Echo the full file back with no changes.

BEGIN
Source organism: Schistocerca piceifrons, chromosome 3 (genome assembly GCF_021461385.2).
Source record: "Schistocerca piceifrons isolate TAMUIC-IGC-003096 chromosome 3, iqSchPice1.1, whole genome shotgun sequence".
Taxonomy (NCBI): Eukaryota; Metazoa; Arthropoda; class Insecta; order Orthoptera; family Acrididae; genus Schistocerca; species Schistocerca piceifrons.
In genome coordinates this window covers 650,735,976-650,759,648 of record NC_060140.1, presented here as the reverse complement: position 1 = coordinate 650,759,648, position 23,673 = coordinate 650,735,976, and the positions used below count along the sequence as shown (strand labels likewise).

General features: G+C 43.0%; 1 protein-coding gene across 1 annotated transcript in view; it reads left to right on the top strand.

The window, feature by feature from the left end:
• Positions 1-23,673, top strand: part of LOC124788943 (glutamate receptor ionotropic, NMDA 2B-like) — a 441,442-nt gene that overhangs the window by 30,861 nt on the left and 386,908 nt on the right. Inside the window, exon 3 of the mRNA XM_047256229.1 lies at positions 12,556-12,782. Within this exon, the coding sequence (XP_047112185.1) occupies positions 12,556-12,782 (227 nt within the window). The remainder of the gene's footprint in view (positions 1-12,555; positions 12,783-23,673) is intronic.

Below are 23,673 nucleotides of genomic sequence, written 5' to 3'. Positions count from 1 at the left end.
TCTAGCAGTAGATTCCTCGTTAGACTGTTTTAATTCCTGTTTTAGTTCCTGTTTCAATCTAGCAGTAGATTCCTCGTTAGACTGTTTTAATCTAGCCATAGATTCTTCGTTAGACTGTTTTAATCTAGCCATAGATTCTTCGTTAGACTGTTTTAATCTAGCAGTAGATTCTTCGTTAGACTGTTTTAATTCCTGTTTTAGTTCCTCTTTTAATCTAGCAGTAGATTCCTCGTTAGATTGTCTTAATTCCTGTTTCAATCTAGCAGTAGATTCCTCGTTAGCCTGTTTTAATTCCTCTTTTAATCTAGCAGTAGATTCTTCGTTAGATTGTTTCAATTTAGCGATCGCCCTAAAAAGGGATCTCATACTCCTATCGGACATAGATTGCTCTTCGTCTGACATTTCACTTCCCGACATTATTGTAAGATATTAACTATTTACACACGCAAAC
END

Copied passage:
Source organism: Schistocerca piceifrons, chromosome 3 (genome assembly GCF_021461385.2).
Source record: "Schistocerca piceifrons isolate TAMUIC-IGC-003096 chromosome 3, iqSchPice1.1, whole genome shotgun sequence".
Taxonomy (NCBI): Eukaryota; Metazoa; Arthropoda; class Insecta; order Orthoptera; family Acrididae; genus Schistocerca; species Schistocerca piceifrons.
In genome coordinates this window covers 650,735,976-650,759,648 of record NC_060140.1, presented here as the reverse complement: position 1 = coordinate 650,759,648, position 23,673 = coordinate 650,735,976, and the positions used below count along the sequence as shown (strand labels likewise).

General features: G+C 43.0%; 1 protein-coding gene across 1 annotated transcript in view; it reads left to right on the top strand.

The window, feature by feature from the left end:
• Positions 1-23,673, top strand: part of LOC124788943 (glutamate receptor ionotropic, NMDA 2B-like) — a 441,442-nt gene that overhangs the window by 30,861 nt on the left and 386,908 nt on the right. Inside the window, exon 3 of the mRNA XM_047256229.1 lies at positions 12,556-12,782. Within this exon, the coding sequence (XP_047112185.1) occupies positions 12,556-12,782 (227 nt within the window). The remainder of the gene's footprint in view (positions 1-12,555; positions 12,783-23,673) is intronic.

Below are 23,673 nucleotides of genomic sequence, written 5' to 3'. Positions count from 1 at the left end.
TCTAGCAGTAGATTCCTCGTTAGACTGTTTTAATTCCTGTTTTAGTTCCTGTTTCAATCTAGCAGTAGATTCCTCGTTAGACTGTTTTAATCTAGCCATAGATTCTTCGTTAGACTGTTTTAATCTAGCCATAGATTCTTCGTTAGACTGTTTTAATCTAGCAGTAGATTCTTCGTTAGACTGTTTTAATTCCTGTTTTAGTTCCTCTTTTAATCTAGCAGTAGATTCCTCGTTAGATTGTCTTAATTCCTGTTTCAATCTAGCAGTAGATTCCTCGTTAGCCTGTTTTAATTCCTCTTTTAATCTAGCAGTAGATTCTTCGTTAGATTGTTTCAATTTAGCGATCGCCCTAAAAAGGGATCTCATACTCCTATCGGACATAGATTGCTCTTCGTCTGACATTTCACTTCCCGACATTATTGTAAGATATTAACTATTTACACACGCAAAC